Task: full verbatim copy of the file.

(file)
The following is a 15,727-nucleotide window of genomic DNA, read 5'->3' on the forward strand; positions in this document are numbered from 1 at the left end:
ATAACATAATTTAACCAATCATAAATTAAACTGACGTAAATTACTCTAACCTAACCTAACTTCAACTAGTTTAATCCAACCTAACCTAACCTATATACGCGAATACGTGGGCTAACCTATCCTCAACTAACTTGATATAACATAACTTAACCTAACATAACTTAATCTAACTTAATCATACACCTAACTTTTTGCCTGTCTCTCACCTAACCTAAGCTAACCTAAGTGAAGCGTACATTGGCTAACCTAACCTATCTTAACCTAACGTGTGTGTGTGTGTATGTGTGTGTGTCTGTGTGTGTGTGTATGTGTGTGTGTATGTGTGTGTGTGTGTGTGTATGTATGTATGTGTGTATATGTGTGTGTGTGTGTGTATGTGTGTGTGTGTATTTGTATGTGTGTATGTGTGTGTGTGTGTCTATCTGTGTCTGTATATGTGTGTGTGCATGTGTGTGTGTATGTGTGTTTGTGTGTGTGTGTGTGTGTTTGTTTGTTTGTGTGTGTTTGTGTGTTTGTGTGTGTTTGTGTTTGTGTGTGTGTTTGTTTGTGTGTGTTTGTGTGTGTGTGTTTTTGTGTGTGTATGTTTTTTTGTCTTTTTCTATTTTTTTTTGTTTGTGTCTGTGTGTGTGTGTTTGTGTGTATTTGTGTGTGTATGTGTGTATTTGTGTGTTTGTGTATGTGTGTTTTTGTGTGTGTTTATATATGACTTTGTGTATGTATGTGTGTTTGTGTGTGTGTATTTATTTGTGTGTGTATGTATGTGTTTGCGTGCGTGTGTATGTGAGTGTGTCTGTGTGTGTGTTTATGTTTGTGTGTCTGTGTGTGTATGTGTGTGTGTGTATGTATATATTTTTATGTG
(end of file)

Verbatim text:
The following is a 15,727-nucleotide window of genomic DNA, read 5'->3' on the forward strand; positions in this document are numbered from 1 at the left end:
ATAACATAATTTAACCAATCATAAATTAAACTGACGTAAATTACTCTAACCTAACCTAACTTCAACTAGTTTAATCCAACCTAACCTAACCTATATACGCGAATACGTGGGCTAACCTATCCTCAACTAACTTGATATAACATAACTTAACCTAACATAACTTAATCTAACTTAATCATACACCTAACTTTTTGCCTGTCTCTCACCTAACCTAAGCTAACCTAAGTGAAGCGTACATTGGCTAACCTAACCTATCTTAACCTAACGTGTGTGTGTGTGTATGTGTGTGTGTCTGTGTGTGTGTGTATGTGTGTGTGTATGTGTGTGTGTGTGTGTGTATGTATGTATGTGTGTATATGTGTGTGTGTGTGTGTATGTGTGTGTGTGTATTTGTATGTGTGTATGTGTGTGTGTGTGTCTATCTGTGTCTGTATATGTGTGTGTGCATGTGTGTGTGTATGTGTGTTTGTGTGTGTGTGTGTGTGTTTGTTTGTTTGTGTGTGTTTGTGTGTTTGTGTGTGTTTGTGTTTGTGTGTGTGTTTGTTTGTGTGTGTTTGTGTGTGTGTGTTTTTGTGTGTGTATGTTTTTTTGTCTTTTTCTATTTTTTTTTGTTTGTGTCTGTGTGTGTGTGTTTGTGTGTATTTGTGTGTGTATGTGTGTATTTGTGTGTTTGTGTATGTGTGTTTTTGTGTGTGTTTATATATGACTTTGTGTATGTATGTGTGTTTGTGTGTGTGTATTTATTTGTGTGTGTATGTATGTGTTTGCGTGCGTGTGTATGTGAGTGTGTCTGTGTGTGTGTTTATGTTTGTGTGTCTGTGTGTGTATGTGTGTGTGTGTATGTATATATTTTTATGTG